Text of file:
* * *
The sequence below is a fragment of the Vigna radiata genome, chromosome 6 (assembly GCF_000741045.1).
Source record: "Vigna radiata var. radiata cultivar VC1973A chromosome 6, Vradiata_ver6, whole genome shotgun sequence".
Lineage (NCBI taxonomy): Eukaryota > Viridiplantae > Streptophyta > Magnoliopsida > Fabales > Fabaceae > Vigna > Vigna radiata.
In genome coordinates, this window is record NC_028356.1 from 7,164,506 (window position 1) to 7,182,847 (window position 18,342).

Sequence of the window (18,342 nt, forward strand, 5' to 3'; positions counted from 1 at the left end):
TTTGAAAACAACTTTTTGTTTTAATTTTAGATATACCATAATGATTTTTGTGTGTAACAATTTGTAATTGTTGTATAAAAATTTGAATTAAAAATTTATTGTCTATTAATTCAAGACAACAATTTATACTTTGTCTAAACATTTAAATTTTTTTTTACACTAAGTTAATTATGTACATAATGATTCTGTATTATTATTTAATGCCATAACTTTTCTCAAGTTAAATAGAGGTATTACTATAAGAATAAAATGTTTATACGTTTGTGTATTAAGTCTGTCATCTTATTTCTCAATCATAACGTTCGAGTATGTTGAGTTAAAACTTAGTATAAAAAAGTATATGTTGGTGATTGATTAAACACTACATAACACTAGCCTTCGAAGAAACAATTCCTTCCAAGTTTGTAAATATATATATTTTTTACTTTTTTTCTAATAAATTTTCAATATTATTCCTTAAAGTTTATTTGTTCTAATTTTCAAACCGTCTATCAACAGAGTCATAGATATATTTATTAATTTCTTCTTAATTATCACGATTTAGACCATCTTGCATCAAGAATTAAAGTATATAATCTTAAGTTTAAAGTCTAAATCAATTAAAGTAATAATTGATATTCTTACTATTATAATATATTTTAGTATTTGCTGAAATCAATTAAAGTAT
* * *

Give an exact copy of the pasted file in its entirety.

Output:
The sequence below is a fragment of the Vigna radiata genome, chromosome 6 (assembly GCF_000741045.1).
Source record: "Vigna radiata var. radiata cultivar VC1973A chromosome 6, Vradiata_ver6, whole genome shotgun sequence".
Lineage (NCBI taxonomy): Eukaryota > Viridiplantae > Streptophyta > Magnoliopsida > Fabales > Fabaceae > Vigna > Vigna radiata.
In genome coordinates, this window is record NC_028356.1 from 7,164,506 (window position 1) to 7,182,847 (window position 18,342).

Sequence of the window (18,342 nt, forward strand, 5' to 3'; positions counted from 1 at the left end):
TTTGAAAACAACTTTTTGTTTTAATTTTAGATATACCATAATGATTTTTGTGTGTAACAATTTGTAATTGTTGTATAAAAATTTGAATTAAAAATTTATTGTCTATTAATTCAAGACAACAATTTATACTTTGTCTAAACATTTAAATTTTTTTTTACACTAAGTTAATTATGTACATAATGATTCTGTATTATTATTTAATGCCATAACTTTTCTCAAGTTAAATAGAGGTATTACTATAAGAATAAAATGTTTATACGTTTGTGTATTAAGTCTGTCATCTTATTTCTCAATCATAACGTTCGAGTATGTTGAGTTAAAACTTAGTATAAAAAAGTATATGTTGGTGATTGATTAAACACTACATAACACTAGCCTTCGAAGAAACAATTCCTTCCAAGTTTGTAAATATATATATTTTTTACTTTTTTTCTAATAAATTTTCAATATTATTCCTTAAAGTTTATTTGTTCTAATTTTCAAACCGTCTATCAACAGAGTCATAGATATATTTATTAATTTCTTCTTAATTATCACGATTTAGACCATCTTGCATCAAGAATTAAAGTATATAATCTTAAGTTTAAAGTCTAAATCAATTAAAGTAATAATTGATATTCTTACTATTATAATATATTTTAGTATTTGCTGAAATCAATTAAAGTAT